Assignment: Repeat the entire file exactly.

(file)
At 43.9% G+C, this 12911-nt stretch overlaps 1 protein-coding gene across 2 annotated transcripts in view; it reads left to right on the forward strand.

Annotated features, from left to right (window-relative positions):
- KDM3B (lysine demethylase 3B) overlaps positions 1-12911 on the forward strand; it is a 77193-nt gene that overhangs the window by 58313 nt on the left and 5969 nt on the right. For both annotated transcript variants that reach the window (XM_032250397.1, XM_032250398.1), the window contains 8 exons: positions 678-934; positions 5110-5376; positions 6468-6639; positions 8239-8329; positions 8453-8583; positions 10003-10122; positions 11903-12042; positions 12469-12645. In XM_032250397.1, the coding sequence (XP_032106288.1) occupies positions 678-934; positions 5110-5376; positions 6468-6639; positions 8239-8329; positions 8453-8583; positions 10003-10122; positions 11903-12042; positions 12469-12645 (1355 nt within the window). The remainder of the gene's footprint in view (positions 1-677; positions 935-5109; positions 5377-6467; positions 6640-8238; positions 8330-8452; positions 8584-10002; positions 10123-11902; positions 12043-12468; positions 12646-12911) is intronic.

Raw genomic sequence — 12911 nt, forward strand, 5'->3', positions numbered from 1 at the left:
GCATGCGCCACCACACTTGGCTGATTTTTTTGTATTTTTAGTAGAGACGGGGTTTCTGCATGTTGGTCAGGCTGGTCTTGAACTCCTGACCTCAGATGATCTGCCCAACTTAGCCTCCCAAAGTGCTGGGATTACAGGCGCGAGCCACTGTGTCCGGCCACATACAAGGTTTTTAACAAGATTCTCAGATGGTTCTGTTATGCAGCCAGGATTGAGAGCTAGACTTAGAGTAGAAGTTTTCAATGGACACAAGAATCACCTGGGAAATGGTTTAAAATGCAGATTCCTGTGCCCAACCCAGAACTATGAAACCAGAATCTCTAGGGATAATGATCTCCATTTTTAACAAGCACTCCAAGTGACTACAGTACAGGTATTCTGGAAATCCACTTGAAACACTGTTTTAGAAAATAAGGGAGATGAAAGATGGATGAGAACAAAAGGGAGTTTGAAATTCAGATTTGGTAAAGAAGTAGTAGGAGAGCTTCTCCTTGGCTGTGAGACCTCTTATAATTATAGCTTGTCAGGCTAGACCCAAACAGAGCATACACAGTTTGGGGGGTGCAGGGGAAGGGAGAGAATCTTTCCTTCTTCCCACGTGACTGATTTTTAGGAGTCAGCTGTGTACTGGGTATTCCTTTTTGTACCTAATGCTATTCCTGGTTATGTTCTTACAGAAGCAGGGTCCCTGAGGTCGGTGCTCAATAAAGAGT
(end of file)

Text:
At 43.9% G+C, this 12911-nt stretch overlaps 1 protein-coding gene across 2 annotated transcripts in view; it reads left to right on the forward strand.

Annotated features, from left to right (window-relative positions):
- KDM3B (lysine demethylase 3B) overlaps positions 1-12911 on the forward strand; it is a 77193-nt gene that overhangs the window by 58313 nt on the left and 5969 nt on the right. For both annotated transcript variants that reach the window (XM_032250397.1, XM_032250398.1), the window contains 8 exons: positions 678-934; positions 5110-5376; positions 6468-6639; positions 8239-8329; positions 8453-8583; positions 10003-10122; positions 11903-12042; positions 12469-12645. In XM_032250397.1, the coding sequence (XP_032106288.1) occupies positions 678-934; positions 5110-5376; positions 6468-6639; positions 8239-8329; positions 8453-8583; positions 10003-10122; positions 11903-12042; positions 12469-12645 (1355 nt within the window). The remainder of the gene's footprint in view (positions 1-677; positions 935-5109; positions 5377-6467; positions 6640-8238; positions 8330-8452; positions 8584-10002; positions 10123-11902; positions 12043-12468; positions 12646-12911) is intronic.

Raw genomic sequence — 12911 nt, forward strand, 5'->3', positions numbered from 1 at the left:
GCATGCGCCACCACACTTGGCTGATTTTTTTGTATTTTTAGTAGAGACGGGGTTTCTGCATGTTGGTCAGGCTGGTCTTGAACTCCTGACCTCAGATGATCTGCCCAACTTAGCCTCCCAAAGTGCTGGGATTACAGGCGCGAGCCACTGTGTCCGGCCACATACAAGGTTTTTAACAAGATTCTCAGATGGTTCTGTTATGCAGCCAGGATTGAGAGCTAGACTTAGAGTAGAAGTTTTCAATGGACACAAGAATCACCTGGGAAATGGTTTAAAATGCAGATTCCTGTGCCCAACCCAGAACTATGAAACCAGAATCTCTAGGGATAATGATCTCCATTTTTAACAAGCACTCCAAGTGACTACAGTACAGGTATTCTGGAAATCCACTTGAAACACTGTTTTAGAAAATAAGGGAGATGAAAGATGGATGAGAACAAAAGGGAGTTTGAAATTCAGATTTGGTAAAGAAGTAGTAGGAGAGCTTCTCCTTGGCTGTGAGACCTCTTATAATTATAGCTTGTCAGGCTAGACCCAAACAGAGCATACACAGTTTGGGGGGTGCAGGGGAAGGGAGAGAATCTTTCCTTCTTCCCACGTGACTGATTTTTAGGAGTCAGCTGTGTACTGGGTATTCCTTTTTGTACCTAATGCTATTCCTGGTTATGTTCTTACAGAAGCAGGGTCCCTGAGGTCGGTGCTCAATAAAGAGT